Magnus Eriksson bio photo

Magnus Eriksson

Internet and beyond. Pre-modern, post-human, para-academic.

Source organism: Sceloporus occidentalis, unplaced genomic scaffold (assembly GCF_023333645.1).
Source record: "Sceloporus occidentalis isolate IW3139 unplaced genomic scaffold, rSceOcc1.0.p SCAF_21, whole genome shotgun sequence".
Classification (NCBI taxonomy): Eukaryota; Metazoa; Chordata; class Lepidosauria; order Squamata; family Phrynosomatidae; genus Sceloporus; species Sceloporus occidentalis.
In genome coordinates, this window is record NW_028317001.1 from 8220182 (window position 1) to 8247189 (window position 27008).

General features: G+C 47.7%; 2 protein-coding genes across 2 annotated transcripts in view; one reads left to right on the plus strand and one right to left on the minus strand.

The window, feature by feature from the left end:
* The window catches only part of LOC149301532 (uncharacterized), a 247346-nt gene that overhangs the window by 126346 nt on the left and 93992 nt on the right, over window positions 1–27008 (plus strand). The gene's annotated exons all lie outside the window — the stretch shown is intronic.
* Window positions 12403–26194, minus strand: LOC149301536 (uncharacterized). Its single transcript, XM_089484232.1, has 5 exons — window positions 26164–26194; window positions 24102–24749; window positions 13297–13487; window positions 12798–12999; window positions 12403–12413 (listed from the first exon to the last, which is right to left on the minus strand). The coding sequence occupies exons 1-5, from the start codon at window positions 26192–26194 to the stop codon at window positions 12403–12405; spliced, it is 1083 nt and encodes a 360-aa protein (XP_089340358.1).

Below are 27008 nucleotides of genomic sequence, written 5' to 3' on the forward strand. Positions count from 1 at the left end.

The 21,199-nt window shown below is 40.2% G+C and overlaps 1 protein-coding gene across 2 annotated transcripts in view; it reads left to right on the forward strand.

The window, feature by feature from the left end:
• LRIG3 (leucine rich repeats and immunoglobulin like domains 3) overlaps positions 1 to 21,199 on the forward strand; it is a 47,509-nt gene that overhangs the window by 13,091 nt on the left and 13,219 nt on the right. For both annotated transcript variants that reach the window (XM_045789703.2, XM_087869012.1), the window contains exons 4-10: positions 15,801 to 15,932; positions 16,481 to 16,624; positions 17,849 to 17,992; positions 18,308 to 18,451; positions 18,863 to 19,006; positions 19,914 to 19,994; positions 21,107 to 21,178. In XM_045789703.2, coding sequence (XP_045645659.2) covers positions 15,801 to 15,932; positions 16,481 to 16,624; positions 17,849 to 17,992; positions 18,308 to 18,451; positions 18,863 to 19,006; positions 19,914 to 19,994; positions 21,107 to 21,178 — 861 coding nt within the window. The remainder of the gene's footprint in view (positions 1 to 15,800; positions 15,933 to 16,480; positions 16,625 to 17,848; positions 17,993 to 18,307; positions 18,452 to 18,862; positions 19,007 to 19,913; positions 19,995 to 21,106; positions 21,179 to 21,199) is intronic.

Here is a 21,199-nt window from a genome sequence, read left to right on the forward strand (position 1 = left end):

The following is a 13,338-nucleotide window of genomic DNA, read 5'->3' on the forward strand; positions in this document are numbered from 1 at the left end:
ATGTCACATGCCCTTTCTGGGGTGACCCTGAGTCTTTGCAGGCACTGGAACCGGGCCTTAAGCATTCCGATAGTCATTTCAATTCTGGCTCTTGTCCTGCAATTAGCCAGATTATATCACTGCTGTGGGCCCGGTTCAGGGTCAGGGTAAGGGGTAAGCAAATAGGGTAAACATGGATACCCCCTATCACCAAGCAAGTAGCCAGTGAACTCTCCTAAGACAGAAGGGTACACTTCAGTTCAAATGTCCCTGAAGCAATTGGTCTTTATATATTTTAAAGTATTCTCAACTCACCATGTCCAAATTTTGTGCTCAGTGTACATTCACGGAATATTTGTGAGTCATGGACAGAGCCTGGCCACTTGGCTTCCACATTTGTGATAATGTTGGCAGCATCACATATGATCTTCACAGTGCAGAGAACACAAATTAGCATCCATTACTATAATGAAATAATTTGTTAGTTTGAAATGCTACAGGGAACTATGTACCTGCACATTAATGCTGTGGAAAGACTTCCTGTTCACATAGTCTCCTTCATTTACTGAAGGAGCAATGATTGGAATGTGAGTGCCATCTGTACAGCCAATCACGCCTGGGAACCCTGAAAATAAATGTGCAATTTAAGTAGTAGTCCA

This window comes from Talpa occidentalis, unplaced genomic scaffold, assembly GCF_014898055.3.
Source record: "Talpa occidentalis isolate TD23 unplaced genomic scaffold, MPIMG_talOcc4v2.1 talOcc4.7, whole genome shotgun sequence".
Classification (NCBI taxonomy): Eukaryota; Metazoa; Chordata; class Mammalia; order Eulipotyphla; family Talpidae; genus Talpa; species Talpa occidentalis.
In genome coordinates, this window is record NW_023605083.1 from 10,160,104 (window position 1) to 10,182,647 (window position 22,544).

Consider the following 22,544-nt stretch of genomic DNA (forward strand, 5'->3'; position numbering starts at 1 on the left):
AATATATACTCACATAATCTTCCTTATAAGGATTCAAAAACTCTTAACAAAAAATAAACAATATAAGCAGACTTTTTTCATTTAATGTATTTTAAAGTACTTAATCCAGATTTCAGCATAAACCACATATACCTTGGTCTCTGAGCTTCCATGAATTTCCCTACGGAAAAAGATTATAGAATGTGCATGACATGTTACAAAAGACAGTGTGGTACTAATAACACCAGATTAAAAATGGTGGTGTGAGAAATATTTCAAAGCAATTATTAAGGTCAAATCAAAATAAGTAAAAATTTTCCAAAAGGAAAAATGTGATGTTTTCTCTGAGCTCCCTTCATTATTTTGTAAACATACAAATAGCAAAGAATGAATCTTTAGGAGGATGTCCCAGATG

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(Talk given at transitio_mx 09) I will begin to introduce myself and Piratbyrån, the bureau for piracy. And use our development as an entry point to talk about the issues we will touch upon today. A one sentence description of Piratbyrån would be a cluster, a network or a mileu that is exploring the impact of the infinite abundance brought about by digital copying by means of language and action. It can sometime be technological as with the pirate bay, sometimes artistic as with the bus project s23 and sometimes political, even trying to influence formal political processes. We have been around a long time for an internet project. It started six years ago in september 2003 as something of a joke. There was already an anti piracy bureau, so we put up a website of the “piracy bureau” which became a site for critical discussion on intellectual property and spreading of knowledge of the filesharing techniques around at the time. The establishment of Piratbyrån as a public actor started a new public discussion in Sweden, which has going on ever since. Our curiosity and our unwillingness to form static positions but look for new spaces to explore was what made us maintain the project, instead of just letting it dissolve after a few months, as usually happens with web projects. Our view and experience of what copying do to our lives have changed a lot since the beginning. When we started, Sweden had just had it’s IT-bubble, starting somewhere in the end of the 90’s and having resulted in massive state sponsored broadband expansion and basically a computer in every home. So this led to copying on a massive scale and new kinds of access to information. But no one had realized what consequences this would have. When we started we envisioned a linear development from analog to digital. We wanted more bandwidth and more access. To be more online and to have access to more culture was was going to transform us and our world into something better. This made perfect sense at the time, but somewhere between then and now we ended up in a state where we can no longer just talk about digitalization as a quantitative question, or to be more or less online.  Instead we find ourselvs faced with the infinite abundance of information and culture. What counts now is not so much like speed, size, computer capacity, but what we do with all this. How do we integrate this infinite abundance into our finite lives.